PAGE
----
At this stage, I had to take a step back and ask myself what was happening here. After all, we’d seen this before, this arrival of an optimistic new dawn and a brutal aftermath. Collective joy about the brilliance of the 2012 Paralympics didn’t stop the British Government from driving through a series of severe benefits cuts for people with disabilities. Nike has given us a timely reminder of how much young Londoners love their city – but, in truth, how much does their city love them back?

I don’t mean to be a party pooper. Really, I don’t. I’m based in Germany now, but having lived for many years in Hackney, Finsbury Park, Leyton, Brick Lane, Walthamstow, the Isle of Dogs and Croydon, this city and its surroundings are in my soul. It’s just that, overall, I think that London takes its young people for granted. In her recent report, “London’s lost youth services”, the Green Party politician Sian Berry observed that between 2011/12 and 2016/17 “the average council in London has cut its youth service budget by nearly £1 million – an average of 36 per cent”. Moreover, she notes that cuts of an average of 25 per cent are planned for the following year.

Elsewhere, the outlook seems equally grim. By the start of 2016, it was estimated that around 40 per cent of London’s live music venues, many of them important places for young people not only to go out but to cut their teeth as performers, had closed down. Seeing Giggs in that Nike advert, too, I was reminded that many of London’s rappers and grime artists have not only survived but thrived despite the city’s authorities, not because of them. Just a few ago, we saw the removal of the infamous Form 696, a police risk assessment procedure which for twelve years was used to cancel countless shows across London’s black – sorry, urban – music scene.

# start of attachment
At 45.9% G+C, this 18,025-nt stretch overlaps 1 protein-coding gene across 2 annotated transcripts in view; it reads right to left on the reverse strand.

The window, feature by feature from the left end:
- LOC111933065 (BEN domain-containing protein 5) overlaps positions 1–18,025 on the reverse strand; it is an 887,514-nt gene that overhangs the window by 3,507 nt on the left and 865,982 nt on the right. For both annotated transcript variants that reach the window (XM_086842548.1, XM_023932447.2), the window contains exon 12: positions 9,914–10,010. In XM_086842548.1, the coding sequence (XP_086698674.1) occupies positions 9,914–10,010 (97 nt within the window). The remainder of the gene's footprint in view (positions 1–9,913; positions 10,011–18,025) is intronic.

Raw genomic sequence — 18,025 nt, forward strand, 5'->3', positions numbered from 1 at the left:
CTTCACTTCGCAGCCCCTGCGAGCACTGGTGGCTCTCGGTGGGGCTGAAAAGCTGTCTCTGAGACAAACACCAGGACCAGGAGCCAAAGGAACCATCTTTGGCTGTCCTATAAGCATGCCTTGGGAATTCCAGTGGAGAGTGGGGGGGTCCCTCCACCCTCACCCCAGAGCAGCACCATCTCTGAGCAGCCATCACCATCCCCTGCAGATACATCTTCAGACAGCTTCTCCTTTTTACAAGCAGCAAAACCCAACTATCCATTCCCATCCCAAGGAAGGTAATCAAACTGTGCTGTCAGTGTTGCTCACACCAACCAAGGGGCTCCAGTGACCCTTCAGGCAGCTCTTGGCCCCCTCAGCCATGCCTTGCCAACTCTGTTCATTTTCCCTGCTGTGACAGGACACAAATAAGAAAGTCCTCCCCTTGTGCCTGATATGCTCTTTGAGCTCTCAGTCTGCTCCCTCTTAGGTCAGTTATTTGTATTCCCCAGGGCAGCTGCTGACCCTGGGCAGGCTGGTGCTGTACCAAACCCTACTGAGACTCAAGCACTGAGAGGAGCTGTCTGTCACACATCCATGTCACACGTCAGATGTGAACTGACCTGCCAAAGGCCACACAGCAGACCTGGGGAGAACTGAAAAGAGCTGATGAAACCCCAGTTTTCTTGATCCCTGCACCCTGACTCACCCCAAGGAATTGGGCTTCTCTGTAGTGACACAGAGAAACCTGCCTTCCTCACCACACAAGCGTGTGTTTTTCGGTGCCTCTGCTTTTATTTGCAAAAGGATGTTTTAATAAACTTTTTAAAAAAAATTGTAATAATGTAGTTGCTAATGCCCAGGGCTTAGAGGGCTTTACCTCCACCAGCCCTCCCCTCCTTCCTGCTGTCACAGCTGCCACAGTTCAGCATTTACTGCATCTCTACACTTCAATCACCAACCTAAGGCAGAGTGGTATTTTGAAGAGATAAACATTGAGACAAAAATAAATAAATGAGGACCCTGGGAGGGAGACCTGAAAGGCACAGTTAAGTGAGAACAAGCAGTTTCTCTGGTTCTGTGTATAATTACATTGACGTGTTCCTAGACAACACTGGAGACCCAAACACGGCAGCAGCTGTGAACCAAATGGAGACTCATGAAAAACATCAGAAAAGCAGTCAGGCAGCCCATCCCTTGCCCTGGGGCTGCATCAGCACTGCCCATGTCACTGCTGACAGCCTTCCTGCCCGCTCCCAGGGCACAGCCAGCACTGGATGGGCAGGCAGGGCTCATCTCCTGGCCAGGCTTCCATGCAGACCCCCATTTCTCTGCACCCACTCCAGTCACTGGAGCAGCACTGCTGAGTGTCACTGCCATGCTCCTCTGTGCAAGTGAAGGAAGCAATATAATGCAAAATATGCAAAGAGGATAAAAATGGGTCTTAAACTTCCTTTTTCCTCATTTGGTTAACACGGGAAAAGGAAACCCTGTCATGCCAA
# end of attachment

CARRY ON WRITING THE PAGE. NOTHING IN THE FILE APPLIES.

I think that Nike advert is significant because it shows us how much young Londoners have made a fightback against such considerable odds. Look how many of them, typified by the magnificent Little Simz, have looked at the difficulty of their circumstances and somehow made a huge success of them. But not everyone – in fact, almost no-one – is as gifted as Little Simz. The grind is brutal, and it shouldn’t be. Travelling around Europe, I am frequently struck by how much cheaper other cities are by comparison. London is a town where house prices are seemingly rising at the speed of sea levels, and where most young people can only look to home ownership as the vainest of dreams. (On bleak days, I wonder if some wealthy developers would be happiest if the city were one giant and pristine high-rise estate, surrounded by an immaculate lawn marked “NO BALL GAMES”.)

If London truly wants to encourage the youthful creativity so lauded by Nike, then it needs to subsidise it. It needs to provide a generation with far cheaper housing and robust contracts to protect them from rapacious private landlords. It needs to ensure that a simple journey from Zone 3 to Zone 1 isn’t financially daunting. It needs to prove to young Londoners from working-class backgrounds that they will be utterly welcome not only in its brochures and on its billboards but in its boardrooms.

Every week, it seems, I see a new article bemoaning the laziness of millennials – how they don’t work hard enough, don’t save enough, how they are ungrateful for what they have. How they are far too demanding. As I write this, though, I am preparing to teach a week of creative writing to a class of wonderful young Londoners – a group as nervous as they are determined, as gentle as they are inventive – and I am reminded that they are not nearly demanding enough. London must demonstrate that it deserves these people. I only hope that it accepts the challenge.